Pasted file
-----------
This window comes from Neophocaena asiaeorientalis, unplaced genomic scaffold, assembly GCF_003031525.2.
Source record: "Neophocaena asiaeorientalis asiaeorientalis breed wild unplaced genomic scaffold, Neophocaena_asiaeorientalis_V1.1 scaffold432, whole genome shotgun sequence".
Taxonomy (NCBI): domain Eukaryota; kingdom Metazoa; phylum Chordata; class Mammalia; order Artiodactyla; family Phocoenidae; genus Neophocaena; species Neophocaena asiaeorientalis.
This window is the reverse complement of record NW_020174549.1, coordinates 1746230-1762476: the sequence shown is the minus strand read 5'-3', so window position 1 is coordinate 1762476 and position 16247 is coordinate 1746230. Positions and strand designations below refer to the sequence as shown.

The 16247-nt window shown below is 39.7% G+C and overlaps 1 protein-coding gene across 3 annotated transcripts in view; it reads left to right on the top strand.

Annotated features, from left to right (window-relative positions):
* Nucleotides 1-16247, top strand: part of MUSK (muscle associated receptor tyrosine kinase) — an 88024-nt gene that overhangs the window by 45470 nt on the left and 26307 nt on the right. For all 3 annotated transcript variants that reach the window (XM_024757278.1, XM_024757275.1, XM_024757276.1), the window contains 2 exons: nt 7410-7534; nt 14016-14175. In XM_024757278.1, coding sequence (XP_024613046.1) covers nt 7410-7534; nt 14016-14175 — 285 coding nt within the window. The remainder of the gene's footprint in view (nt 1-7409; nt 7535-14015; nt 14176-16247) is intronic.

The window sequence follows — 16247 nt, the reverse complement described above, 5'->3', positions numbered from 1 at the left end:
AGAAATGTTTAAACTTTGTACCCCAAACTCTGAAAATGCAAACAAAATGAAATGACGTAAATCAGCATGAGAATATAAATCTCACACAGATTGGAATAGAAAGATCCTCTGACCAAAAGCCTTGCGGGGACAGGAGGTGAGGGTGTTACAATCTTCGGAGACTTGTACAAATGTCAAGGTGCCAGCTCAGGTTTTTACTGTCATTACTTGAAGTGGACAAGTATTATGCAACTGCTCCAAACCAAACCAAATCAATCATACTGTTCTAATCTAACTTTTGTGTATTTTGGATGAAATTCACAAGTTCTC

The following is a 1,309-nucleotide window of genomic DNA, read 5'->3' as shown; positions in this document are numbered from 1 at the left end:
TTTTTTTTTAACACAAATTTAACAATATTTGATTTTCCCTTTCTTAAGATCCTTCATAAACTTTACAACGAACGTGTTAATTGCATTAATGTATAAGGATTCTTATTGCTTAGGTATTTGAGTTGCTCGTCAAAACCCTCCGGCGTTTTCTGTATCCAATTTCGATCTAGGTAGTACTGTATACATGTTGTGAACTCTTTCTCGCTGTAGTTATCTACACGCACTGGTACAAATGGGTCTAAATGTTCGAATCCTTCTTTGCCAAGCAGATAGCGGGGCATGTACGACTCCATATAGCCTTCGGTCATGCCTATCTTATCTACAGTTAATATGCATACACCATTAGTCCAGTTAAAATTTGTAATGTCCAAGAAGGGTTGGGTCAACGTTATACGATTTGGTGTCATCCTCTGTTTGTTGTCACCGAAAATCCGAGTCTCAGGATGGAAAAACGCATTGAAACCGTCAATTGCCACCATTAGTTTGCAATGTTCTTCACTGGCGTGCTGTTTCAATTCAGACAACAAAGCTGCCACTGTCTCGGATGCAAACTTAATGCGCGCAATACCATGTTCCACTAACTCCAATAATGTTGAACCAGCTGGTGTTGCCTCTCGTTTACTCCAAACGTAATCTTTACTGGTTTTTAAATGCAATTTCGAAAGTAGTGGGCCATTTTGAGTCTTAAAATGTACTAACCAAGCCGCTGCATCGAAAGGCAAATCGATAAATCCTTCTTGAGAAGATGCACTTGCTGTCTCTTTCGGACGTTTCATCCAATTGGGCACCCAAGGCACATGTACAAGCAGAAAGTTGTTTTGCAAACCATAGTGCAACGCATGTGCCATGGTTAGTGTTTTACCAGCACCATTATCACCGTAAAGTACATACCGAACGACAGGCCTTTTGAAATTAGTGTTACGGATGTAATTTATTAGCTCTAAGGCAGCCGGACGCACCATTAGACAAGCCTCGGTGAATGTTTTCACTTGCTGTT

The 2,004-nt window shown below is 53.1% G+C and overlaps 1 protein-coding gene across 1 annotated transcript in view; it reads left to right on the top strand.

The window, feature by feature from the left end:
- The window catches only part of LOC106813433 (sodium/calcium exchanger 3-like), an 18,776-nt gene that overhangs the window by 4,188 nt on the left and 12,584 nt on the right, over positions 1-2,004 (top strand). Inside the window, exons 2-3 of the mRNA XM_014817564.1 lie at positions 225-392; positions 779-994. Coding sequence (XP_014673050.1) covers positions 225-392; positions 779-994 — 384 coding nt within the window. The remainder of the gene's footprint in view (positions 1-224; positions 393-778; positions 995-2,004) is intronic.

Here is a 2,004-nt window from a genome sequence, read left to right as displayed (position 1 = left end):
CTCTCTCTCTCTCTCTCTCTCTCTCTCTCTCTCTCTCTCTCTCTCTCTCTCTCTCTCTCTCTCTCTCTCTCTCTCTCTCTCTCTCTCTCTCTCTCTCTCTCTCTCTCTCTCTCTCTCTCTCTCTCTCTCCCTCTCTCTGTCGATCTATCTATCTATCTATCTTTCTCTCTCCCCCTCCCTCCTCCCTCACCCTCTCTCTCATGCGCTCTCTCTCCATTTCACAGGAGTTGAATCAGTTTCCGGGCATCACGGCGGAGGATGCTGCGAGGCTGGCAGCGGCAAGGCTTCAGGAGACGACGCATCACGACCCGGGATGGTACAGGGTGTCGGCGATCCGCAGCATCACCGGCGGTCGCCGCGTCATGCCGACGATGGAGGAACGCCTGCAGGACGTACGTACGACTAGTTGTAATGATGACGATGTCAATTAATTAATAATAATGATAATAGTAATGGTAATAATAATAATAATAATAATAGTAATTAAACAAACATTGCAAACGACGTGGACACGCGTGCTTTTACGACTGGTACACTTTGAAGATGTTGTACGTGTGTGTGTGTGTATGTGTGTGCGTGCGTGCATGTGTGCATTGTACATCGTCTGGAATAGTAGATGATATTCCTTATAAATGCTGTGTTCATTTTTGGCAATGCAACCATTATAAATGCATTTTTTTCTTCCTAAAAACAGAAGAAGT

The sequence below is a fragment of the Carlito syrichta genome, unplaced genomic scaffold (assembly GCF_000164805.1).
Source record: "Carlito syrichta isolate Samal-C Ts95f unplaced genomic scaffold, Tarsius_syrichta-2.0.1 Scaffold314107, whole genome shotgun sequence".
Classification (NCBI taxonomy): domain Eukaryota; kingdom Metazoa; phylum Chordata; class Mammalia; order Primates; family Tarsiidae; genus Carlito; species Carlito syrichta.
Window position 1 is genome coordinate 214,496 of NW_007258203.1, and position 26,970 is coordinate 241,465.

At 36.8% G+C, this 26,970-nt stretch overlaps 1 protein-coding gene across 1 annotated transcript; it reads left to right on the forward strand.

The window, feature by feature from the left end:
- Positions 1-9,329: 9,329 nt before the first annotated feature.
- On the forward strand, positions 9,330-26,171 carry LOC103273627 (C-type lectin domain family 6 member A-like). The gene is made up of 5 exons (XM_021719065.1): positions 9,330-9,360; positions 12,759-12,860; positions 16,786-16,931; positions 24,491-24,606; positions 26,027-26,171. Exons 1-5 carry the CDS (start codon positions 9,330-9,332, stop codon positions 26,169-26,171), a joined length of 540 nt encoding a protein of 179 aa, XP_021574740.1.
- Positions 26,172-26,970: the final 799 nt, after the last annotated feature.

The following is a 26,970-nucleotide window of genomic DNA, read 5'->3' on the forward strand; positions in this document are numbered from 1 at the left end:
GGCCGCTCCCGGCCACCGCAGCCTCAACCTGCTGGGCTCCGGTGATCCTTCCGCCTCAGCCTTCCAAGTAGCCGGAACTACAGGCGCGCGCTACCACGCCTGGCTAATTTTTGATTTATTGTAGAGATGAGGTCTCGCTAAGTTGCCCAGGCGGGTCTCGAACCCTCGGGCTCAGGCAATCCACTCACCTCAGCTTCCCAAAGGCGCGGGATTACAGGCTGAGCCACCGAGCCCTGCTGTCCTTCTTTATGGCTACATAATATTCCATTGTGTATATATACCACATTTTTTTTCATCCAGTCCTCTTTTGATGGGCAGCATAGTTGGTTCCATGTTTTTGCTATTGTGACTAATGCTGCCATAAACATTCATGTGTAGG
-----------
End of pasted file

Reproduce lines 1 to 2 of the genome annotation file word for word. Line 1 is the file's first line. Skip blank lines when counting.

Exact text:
This window comes from Neophocaena asiaeorientalis, unplaced genomic scaffold, assembly GCF_003031525.2.
Source record: "Neophocaena asiaeorientalis asiaeorientalis breed wild unplaced genomic scaffold, Neophocaena_asiaeorientalis_V1.1 scaffold432, whole genome shotgun sequence".